raw mdf driver install V

Left: HDF machined for a neat joint, left: loudspeaker assembly


DALI has defined five goals to make it one of the top five loudspeaker companies in the world:

Clarity: speech intelligibility and articulation should be clear, this is also the source of strong stereo imaging.

Low loss: preserving low level details and crucial information, SMC has been beneficial to this goal.

Timing: a natural timbre over the whole frequency range without phase errors. The responses of the drive units are very carefully matched to form one source. Filters often start with a 6dB fall off around the crossover point but get steeper (24dB) by the end.

Wide dispersion: DALI loudspeakers need to face straight forward and should not be toed in. They are designed to have the most even response off axis for better room integration and to produce a large soundfield.

Amplifier friendly: DALI wants to produce only amplifier friendly systems, since a lot of amplifiers are not stable enough to handle unpredictable loads. Lars Worre is not happy with amps that rely on heavy feedback, this is because feedback cannot maintain a constant damping factor across the frequency range. He likes well-designed class A amps but because these are rare he aims to give people a wide choice of amplifiers.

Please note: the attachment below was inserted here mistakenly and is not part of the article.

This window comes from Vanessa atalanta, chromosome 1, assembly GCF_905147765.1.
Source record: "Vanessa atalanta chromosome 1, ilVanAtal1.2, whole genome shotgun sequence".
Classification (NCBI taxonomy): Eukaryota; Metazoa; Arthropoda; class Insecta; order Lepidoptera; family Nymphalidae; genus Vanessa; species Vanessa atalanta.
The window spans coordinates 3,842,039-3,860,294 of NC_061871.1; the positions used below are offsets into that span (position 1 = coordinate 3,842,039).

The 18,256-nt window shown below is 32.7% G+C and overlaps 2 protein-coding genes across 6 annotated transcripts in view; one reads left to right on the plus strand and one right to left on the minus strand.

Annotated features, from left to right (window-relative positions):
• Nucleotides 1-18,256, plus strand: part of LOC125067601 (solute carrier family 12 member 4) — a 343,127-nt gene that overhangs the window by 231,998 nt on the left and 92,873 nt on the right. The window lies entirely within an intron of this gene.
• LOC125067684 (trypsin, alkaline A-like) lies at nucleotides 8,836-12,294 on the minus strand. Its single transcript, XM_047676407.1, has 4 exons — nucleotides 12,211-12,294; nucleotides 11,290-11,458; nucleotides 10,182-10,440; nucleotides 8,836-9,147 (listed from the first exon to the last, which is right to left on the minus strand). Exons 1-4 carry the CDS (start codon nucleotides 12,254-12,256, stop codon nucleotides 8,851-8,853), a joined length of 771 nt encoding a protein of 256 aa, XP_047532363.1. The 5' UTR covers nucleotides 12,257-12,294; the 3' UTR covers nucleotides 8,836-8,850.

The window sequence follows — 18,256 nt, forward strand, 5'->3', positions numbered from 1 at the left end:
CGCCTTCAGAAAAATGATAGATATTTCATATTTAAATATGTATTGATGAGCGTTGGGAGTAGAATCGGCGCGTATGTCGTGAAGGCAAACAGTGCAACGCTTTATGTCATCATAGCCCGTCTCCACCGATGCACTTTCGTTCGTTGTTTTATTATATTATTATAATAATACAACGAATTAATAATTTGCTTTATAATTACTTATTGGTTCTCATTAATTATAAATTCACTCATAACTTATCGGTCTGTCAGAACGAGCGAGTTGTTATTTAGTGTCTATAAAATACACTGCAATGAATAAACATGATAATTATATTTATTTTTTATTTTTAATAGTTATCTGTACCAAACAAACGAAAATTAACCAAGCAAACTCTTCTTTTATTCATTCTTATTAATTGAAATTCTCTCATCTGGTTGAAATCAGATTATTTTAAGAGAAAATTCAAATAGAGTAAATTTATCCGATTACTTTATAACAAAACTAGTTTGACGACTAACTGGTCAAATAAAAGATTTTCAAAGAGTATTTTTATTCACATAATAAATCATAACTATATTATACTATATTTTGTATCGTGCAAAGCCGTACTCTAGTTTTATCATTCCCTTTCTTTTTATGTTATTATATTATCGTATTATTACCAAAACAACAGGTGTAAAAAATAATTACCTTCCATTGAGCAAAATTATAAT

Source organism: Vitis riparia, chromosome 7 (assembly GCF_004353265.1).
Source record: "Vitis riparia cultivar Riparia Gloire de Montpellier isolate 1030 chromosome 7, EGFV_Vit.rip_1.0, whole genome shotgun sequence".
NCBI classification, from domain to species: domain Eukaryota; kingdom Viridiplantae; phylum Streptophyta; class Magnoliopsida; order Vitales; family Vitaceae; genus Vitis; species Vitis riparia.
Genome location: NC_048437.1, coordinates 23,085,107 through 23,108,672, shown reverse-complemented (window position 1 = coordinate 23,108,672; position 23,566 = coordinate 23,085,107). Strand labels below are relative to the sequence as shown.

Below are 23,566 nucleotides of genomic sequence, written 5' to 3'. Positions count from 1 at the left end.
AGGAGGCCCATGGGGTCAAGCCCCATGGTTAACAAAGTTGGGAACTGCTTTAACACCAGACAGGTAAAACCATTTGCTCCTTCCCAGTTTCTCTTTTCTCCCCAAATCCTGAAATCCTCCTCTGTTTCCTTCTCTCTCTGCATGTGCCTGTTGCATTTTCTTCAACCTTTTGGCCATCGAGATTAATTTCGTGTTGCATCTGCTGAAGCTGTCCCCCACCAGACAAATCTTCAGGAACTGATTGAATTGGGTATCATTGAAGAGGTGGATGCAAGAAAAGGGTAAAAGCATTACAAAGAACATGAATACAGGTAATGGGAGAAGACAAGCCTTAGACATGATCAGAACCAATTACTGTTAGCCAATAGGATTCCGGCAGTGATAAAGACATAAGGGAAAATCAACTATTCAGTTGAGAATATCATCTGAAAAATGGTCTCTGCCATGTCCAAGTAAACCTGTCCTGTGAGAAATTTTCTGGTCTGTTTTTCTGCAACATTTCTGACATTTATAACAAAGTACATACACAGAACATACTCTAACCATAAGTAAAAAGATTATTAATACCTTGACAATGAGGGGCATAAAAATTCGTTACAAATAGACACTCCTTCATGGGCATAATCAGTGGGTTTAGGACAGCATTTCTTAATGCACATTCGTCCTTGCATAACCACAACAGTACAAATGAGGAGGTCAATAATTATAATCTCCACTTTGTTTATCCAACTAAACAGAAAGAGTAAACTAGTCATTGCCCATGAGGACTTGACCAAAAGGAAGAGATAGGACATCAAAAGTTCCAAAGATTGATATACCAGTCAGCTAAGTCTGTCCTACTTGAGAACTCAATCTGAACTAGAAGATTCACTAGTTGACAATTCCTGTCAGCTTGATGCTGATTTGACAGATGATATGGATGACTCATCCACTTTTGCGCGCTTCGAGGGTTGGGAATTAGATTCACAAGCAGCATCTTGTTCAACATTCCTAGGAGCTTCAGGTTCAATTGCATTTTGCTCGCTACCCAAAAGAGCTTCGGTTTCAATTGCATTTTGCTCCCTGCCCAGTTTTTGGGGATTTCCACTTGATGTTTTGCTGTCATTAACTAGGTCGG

lacquered cabs

Epicon cabinets


At the end of the visit we listened to some systems, home theatre and stereo set-ups. DALI doesn’t have a big listening facility, they leave that to the dealers. So it was nice to hear a small system as well as the new soundbar, but we were eager to get to the Rubicon series and even the DALI Megaline.  All the Rubicon were used with a NAD amplifier and an older but surprisingly analogue sounding Denon CD transport and DAC. Best in my opinion were the monitors and the large, three-way Rubicon 8, listening was only short but long enough for me to realise I needed to hear these speakers at home. Then the Megaline was fired up, fed from enormous class A amps that dimmed the lights on power up. Only two pairs of these behemoths are left, one in stock and the one in the listening room. This 2.30 meter high speaker is the end of line for this particular line source, although most journalists present would have loved to own a pair. If they had the room and the cash that is. The Megaline sound is definitely DALI, but a lot bigger, sturdier and more lifelike.


rubicon 8


DALI Rubicon 8 dwarfed by the mighty Megaline


The visit to DALI showed once again how much effort the company puts into its products. Everything from a simple screw to the most complex tweeter assembly is fastidiously monitored, both in its own production as well as the work of sub-contractors. With a large range of speakers, starting form sharply priced units for small systems to the mouth-watering Epicon series, DALI wants to be the best. As Lars Worre mentioned, DALI is often more expensive than its competitors. Instead of cutting cost and accepting lower sound quality DALI charges a little extra in order to make each product outstandingt. They want to be proud of each and every product that leaves either of the two production facilities. Something that they succeeded in proving to my colleagues and I over the course of our visit.

René van Es